The Hebrides offers great potential for the bicycle tourist. The islands are accessible and yet feel very different in character to the mainland.
The roads are generally excellent and quiet. Make sure you let motorists by at the passing places and your days in the saddle will be relaxing… A marked contrast to the mayhem you can encounter elsewhere it the UK.
However, cycling these islands is not without its challenges, the biggest of which must be the weather. I had superb conditions for much of my trip this year, but my early pedaling on Barra and the south Uists gave a hint of jut how harsh conditions can be. Had I been cycling north to south into the wind, progress would have been slow and difficult. There are several accounts on the web of people riding these parts where trips have been abandoned due to frankly atrocious conditions, even in the summer.
The rule of thumb should be: always have a plan b. In my case, I had researched alternatives to camping had conditions been foul. This preparation extended to clothing. I washed and reproofed waterproofs, took a strong, weatherproof tent, had warm clothes for the evening while ensuring I had a dry alternative set of clothing at all times.
Simply put: prepare for the worst, but make sure you have some suncreen just in case you are lucky.
Getting to Oban
Oban is on the rail network and timings of the major ferry crossings are designed to mesh with the rail timetable – to a point. Different rail companies will have different policies on the carriage of cycles so it’s worth checking them well in advance of travel as it may be necessary to book. On some routes, you will need to avoid peak time services too.
If you decide to drive, there are a number of options for leaving your car while you tour. There are a (very) small number of parking spots at Lochavullin in Oban, near the Tesco, and a better bet at Longsdale.
Other options include Hazlebank Motors, again near Tesco, and, like I did, by parking at a campsite for a reasonable daily fee. These two options offer the most secure solution if you are bothered by such things. At the Oban Caravan and Camping Park, my car was left in a separate gated field and I had to leave my keys just in case they had to juggle vehicles.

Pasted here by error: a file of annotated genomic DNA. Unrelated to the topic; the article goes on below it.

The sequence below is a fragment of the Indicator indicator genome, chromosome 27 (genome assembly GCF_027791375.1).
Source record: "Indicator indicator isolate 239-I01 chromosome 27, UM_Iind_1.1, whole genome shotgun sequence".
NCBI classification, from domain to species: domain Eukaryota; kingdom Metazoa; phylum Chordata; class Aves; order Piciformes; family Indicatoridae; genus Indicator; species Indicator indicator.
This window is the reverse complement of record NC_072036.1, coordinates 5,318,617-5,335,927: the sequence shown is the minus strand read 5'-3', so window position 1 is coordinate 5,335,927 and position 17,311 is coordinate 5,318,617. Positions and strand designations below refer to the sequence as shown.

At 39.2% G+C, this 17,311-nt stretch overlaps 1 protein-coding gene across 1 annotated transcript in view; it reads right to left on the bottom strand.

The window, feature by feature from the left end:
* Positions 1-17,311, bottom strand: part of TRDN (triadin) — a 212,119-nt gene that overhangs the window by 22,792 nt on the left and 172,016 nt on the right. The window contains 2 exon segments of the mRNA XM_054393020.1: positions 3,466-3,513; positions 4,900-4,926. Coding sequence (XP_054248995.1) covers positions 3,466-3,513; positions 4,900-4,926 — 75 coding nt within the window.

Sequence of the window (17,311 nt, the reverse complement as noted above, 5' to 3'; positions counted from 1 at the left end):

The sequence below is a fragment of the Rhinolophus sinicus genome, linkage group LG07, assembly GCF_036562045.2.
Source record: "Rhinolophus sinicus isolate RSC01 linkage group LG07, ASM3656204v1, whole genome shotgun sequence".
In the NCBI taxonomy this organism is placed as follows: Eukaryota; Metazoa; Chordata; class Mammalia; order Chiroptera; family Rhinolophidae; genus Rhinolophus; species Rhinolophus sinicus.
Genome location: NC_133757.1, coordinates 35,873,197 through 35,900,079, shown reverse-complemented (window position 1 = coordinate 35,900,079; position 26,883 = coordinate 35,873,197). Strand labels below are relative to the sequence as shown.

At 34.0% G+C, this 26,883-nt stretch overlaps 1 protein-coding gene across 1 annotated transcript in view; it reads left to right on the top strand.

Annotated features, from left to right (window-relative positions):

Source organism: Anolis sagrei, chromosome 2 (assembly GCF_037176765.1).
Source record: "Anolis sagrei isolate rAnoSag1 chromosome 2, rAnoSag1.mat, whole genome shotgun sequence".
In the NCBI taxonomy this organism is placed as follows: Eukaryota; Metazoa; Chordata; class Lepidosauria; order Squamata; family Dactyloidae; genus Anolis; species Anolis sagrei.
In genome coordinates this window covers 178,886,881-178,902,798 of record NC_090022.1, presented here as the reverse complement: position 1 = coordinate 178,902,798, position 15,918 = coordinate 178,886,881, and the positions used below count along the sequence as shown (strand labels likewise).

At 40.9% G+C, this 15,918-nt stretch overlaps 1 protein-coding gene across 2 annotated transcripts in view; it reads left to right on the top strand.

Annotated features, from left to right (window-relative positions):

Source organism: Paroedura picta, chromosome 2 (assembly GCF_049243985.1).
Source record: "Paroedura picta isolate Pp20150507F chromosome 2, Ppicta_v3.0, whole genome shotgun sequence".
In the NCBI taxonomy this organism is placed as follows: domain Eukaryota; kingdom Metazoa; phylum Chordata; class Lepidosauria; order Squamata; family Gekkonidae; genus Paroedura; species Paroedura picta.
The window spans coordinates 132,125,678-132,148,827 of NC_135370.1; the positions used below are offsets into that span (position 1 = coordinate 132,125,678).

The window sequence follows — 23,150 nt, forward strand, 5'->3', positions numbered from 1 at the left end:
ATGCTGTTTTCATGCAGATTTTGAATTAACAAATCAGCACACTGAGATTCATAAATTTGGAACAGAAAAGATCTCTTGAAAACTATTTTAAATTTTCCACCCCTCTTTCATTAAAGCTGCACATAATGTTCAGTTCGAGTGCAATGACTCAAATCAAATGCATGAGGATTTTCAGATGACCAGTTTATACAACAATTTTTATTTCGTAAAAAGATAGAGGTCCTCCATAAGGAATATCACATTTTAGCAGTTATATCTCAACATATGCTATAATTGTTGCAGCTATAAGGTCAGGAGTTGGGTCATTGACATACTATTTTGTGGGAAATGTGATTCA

If you don’t want to travel with your bike, then it is possible to rent a bike suitable for touring the islands from Oban.
The Calmac service to the islands is excellent for cyclists, and very good value for money. Bikes now travel for free and queuing positions are clearly marked for cyclists at every ferry terminus. Simply turn up with your ticket, buy beforehand or on the ferry depending on the service. There is no need to book.
The island hopscotch tickets make ferry travel even better value for money if you have an itinerary in mind. I chose Hopscotch No 23, which cost £34. This essentially got me from Oban through the Outer Hebrides back to Skye and the mainland at Mallaig. I supplemented these crossings with Kilchoan to Tobermory (£5 single) and Craignure back to Oban (also £5). Before leaving, I printed off the relevant timetables but it’s a much better idea to pick up the free and comprehensive ferry timetable booklet at any terminal before you sail. You then have all the information you need at your fingertips should your plan change.
There are a wide variety of options for the cycle tourist on the islands. Campsites are at worst, sufficient, at best, very comfortable in this area. Being Scotland, you can always wild camp, although I struggled to find spots on my laden bike (but that says more about me, no doubt.)
There a numerous options for hostels and bunkhouses for the solo traveller, but be aware of the potential costs of BnB and hotels. This type of accommodation is much better suited to couples and groups.